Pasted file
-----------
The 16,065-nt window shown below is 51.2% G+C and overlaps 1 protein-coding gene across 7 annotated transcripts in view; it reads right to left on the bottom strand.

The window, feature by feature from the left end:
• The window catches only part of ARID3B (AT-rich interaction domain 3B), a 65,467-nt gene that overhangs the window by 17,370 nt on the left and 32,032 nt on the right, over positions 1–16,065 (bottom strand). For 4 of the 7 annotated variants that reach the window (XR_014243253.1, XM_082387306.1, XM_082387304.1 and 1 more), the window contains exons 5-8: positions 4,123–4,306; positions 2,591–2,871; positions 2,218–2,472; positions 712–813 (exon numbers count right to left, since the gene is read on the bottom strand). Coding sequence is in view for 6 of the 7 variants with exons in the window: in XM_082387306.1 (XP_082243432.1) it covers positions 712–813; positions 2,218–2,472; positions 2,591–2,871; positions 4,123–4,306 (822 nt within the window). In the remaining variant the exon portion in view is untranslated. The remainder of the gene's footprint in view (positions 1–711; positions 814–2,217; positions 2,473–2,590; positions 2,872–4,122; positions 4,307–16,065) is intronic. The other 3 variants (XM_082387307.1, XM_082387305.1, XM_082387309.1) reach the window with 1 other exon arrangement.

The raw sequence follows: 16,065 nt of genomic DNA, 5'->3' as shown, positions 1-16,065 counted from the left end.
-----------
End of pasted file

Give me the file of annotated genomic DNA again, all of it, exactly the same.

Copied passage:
The 16,065-nt window shown below is 51.2% G+C and overlaps 1 protein-coding gene across 7 annotated transcripts in view; it reads right to left on the bottom strand.

The window, feature by feature from the left end:
• The window catches only part of ARID3B (AT-rich interaction domain 3B), a 65,467-nt gene that overhangs the window by 17,370 nt on the left and 32,032 nt on the right, over positions 1–16,065 (bottom strand). For 4 of the 7 annotated variants that reach the window (XR_014243253.1, XM_082387306.1, XM_082387304.1 and 1 more), the window contains exons 5-8: positions 4,123–4,306; positions 2,591–2,871; positions 2,218–2,472; positions 712–813 (exon numbers count right to left, since the gene is read on the bottom strand). Coding sequence is in view for 6 of the 7 variants with exons in the window: in XM_082387306.1 (XP_082243432.1) it covers positions 712–813; positions 2,218–2,472; positions 2,591–2,871; positions 4,123–4,306 (822 nt within the window). In the remaining variant the exon portion in view is untranslated. The remainder of the gene's footprint in view (positions 1–711; positions 814–2,217; positions 2,473–2,590; positions 2,872–4,122; positions 4,307–16,065) is intronic. The other 3 variants (XM_082387307.1, XM_082387305.1, XM_082387309.1) reach the window with 1 other exon arrangement.

The raw sequence follows: 16,065 nt of genomic DNA, 5'->3' as shown, positions 1-16,065 counted from the left end.